MOSCOW (MRC) -- US refiners are stuck between meeting rising gasoline demand and the glut of supply in the lackluster diesel and jet fuel markets, reported Reuters.
Refiners cannot produce gasoline without making other products like diesel, commonly known as distillates. The coronavirus pandemic slashed demand by one-third worldwide, and so far the gasoline use has rebounded faster than that of distillates. Refiners still have big stockpiles of diesel and other fuels, and do not want to make more of those products due to poor margins.
Refiners have been running at around 80% utilization since the end of July, up from the spring, when the pandemic broke out, but still below usual levels. With summer driving season coming to a close, they are reluctant to boost output for the winter season, when gasoline demand declines.
“Once Labor Day wraps up, and especially this year where few parents are dropping off their kids (at school), gasoline and distillate demand will likely see more erosion than usual,” said Patrick De Haan with GasBuddy.
Refiners cannot bet on profit margins improving soon. The refining crack spread, a proxy for margins, fell last week to USD7.93, lowest since April 2020, because demand for product is not strong enough to draw down inventories, nor keep up with rising crude prices.
Several refiners shut during Hurricane Laura, reducing overall refining capacity use to less than 77%, but refiners have indicated that they will not ramp up much more due to concern of oversupply of distillates.
“Refineries are in no rush to reopen, because they’re making no money,” said Bob Yawger, director of energy futures at Mizuho.
One refining executive who requested to remain anonymous said they are constrained by distillate inventories and would continue to run plants between 80% to 82%.
US demand for gasoline has recovered by about 70% since early April, US Energy Information Administration data shows. Gasoline stockpiles have dropped over the last two months during the summer driving season.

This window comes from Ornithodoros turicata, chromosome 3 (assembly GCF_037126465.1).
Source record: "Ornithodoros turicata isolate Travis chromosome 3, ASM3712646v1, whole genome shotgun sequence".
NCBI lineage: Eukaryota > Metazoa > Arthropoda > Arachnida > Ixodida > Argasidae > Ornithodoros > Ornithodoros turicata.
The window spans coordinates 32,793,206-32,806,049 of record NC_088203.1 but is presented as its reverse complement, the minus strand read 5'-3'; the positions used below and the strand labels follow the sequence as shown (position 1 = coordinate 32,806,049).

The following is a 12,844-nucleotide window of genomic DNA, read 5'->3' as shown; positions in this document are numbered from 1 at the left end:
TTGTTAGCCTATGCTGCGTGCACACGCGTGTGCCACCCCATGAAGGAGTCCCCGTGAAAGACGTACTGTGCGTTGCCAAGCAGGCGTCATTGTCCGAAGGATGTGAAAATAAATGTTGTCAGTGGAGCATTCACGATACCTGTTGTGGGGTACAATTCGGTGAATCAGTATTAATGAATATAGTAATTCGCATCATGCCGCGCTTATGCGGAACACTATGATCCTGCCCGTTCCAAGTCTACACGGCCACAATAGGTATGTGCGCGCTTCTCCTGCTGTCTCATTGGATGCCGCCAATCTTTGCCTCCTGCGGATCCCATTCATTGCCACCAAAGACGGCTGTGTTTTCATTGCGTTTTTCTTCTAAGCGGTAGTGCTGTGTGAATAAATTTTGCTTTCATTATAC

Consumption for distillate fuel, which includes diesel widely used in trucks for construction and transporting goods, increased by only around 40% since April.
Distillate inventories are higher than usual, currently at 177.5 million barrels, or about 20% above the five-year average for this time of year, according to EIA data.
Jet fuel demand, meanwhile, is expected to drop by 40% this year to 3.1 million barrels per day, the International Energy Agency said earlier this month.
“I’m not convinced that we could get to full utilization in this industry if jet demand is where it is today,” PBF Energy Chief Executive Thomas Nimbley said on an earnings call in late July.
Refiners hope export demand will offset the weak domestic consumption, but there, too, distillates are lagging gasoline.
Finished gasoline exports in August were down just 4% from a year ago, compared to a 35% drop in middle distillate exports, said Matt Smith, director of commodity research at ClipperData.
We remind, as MRC wrote before, most chemical production facilities in the region between Beaumont-Port Arthur, Texas, and Lake Charles, Louisiana, have shut down in preparation for Hurricane Laura, which was forecast to make landfall near the Texas-Louisiana border Wednesday night or early Thursday. Several olefin crackers and associated derivative polymer units have been shut down, as has about 2.5 million b/d of refining capacity.
Ethylene and propylene are feedstocks for producing polyethylene (PE) and PP.
According to MRC's ScanPlast report, Russia's overall PE production totalled 1,712,400 tonnes in the first seven months of 2020, up by 58% year on year. Linear low density polyethylene (LLDPE) accounted for the greatest increase in the output. At the same time, overall PP production in Russia increased in January-July 2020 by 24% year on year to 1,063,700 tonne. ZapSibNeftekhim accounted for the main increase in the output.